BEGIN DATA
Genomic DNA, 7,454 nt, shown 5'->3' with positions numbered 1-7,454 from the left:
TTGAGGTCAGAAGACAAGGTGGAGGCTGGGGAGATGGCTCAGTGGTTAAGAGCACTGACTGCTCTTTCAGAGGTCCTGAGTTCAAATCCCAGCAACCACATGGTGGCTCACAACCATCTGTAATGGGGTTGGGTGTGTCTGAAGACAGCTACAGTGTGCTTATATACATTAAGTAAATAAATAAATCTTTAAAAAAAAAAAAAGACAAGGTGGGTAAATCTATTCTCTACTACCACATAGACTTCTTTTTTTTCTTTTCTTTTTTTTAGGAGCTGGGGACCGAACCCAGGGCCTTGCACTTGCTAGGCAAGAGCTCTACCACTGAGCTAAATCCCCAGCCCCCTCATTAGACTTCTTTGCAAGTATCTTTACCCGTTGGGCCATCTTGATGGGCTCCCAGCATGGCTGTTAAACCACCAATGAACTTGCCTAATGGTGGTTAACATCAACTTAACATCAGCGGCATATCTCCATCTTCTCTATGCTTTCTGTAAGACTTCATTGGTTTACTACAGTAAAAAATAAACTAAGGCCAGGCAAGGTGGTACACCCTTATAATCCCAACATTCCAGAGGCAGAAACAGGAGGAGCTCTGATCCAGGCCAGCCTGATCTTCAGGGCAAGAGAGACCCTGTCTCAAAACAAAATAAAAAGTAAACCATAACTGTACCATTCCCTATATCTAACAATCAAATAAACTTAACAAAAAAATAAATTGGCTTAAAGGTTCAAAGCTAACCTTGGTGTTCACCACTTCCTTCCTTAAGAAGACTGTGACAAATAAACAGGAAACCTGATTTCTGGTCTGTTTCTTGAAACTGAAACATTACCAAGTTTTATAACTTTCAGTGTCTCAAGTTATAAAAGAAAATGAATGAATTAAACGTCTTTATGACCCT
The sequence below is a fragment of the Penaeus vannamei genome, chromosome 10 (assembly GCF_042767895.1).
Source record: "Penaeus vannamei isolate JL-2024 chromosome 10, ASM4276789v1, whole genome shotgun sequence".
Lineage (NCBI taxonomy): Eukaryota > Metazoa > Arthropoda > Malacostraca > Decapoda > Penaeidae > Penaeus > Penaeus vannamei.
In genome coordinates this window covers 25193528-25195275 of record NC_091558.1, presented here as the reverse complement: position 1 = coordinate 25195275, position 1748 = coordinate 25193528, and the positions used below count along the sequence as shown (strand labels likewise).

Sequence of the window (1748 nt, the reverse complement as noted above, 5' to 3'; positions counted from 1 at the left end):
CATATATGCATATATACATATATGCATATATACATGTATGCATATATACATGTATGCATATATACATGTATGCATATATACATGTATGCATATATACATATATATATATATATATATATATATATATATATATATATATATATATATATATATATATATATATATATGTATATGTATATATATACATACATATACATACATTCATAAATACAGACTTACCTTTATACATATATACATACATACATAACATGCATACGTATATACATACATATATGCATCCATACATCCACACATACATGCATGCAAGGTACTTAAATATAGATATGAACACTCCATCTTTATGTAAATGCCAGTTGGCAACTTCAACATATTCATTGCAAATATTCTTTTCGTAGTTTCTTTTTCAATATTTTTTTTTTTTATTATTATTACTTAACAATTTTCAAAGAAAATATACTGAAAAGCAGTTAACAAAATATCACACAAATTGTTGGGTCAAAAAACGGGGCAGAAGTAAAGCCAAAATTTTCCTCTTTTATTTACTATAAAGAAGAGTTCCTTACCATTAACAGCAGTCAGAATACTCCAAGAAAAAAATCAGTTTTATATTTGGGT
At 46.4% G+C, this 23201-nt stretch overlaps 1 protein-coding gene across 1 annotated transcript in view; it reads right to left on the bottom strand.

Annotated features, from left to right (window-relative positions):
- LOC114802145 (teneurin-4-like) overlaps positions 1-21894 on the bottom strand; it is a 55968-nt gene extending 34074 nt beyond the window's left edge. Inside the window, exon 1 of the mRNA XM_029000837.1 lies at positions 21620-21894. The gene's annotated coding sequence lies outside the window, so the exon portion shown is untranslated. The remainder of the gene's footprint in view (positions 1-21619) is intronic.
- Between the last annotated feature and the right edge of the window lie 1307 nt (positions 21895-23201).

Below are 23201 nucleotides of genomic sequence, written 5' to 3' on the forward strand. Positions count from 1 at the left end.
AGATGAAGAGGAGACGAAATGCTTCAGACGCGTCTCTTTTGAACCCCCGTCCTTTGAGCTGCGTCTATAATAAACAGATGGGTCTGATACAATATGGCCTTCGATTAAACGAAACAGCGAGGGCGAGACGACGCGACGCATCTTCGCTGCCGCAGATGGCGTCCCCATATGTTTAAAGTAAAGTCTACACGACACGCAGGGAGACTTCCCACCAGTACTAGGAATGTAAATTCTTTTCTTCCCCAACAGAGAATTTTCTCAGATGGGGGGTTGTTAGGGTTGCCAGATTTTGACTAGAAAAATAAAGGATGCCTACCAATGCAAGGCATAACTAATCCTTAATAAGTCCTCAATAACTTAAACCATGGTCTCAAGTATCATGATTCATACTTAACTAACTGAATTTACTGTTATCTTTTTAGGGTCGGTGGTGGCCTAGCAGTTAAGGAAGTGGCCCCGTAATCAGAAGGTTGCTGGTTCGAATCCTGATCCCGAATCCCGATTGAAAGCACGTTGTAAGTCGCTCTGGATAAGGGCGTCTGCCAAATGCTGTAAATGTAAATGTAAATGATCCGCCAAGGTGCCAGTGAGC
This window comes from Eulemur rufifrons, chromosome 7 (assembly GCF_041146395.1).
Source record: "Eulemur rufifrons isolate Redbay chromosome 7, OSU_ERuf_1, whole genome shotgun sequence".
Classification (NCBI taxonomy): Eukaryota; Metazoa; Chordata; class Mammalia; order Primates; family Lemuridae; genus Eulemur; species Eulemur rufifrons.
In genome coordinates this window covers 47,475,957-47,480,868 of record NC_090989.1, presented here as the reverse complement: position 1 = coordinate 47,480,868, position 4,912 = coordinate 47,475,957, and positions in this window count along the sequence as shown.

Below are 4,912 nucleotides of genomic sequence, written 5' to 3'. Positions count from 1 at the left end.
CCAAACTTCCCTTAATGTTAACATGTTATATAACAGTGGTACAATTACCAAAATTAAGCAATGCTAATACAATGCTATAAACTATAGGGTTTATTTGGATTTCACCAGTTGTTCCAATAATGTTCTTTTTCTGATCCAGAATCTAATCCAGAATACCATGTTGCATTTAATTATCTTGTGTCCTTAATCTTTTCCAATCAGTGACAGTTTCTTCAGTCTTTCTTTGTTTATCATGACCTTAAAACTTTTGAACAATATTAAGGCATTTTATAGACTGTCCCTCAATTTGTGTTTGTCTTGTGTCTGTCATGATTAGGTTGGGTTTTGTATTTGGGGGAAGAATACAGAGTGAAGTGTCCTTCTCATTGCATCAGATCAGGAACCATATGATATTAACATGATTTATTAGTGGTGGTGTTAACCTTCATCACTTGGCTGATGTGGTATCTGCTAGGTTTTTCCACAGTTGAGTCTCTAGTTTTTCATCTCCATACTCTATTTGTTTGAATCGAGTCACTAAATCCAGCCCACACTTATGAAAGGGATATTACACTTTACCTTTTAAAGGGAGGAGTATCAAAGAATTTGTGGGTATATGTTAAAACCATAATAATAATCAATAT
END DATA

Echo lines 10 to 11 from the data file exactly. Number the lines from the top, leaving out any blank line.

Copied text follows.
Annotated features, from left to right (window-relative positions):
- LOC114802145 (teneurin-4-like) overlaps positions 1-21894 on the bottom strand; it is a 55968-nt gene extending 34074 nt beyond the window's left edge. Inside the window, exon 1 of the mRNA XM_029000837.1 lies at positions 21620-21894. The gene's annotated coding sequence lies outside the window, so the exon portion shown is untranslated. The remainder of the gene's footprint in view (positions 1-21619) is intronic.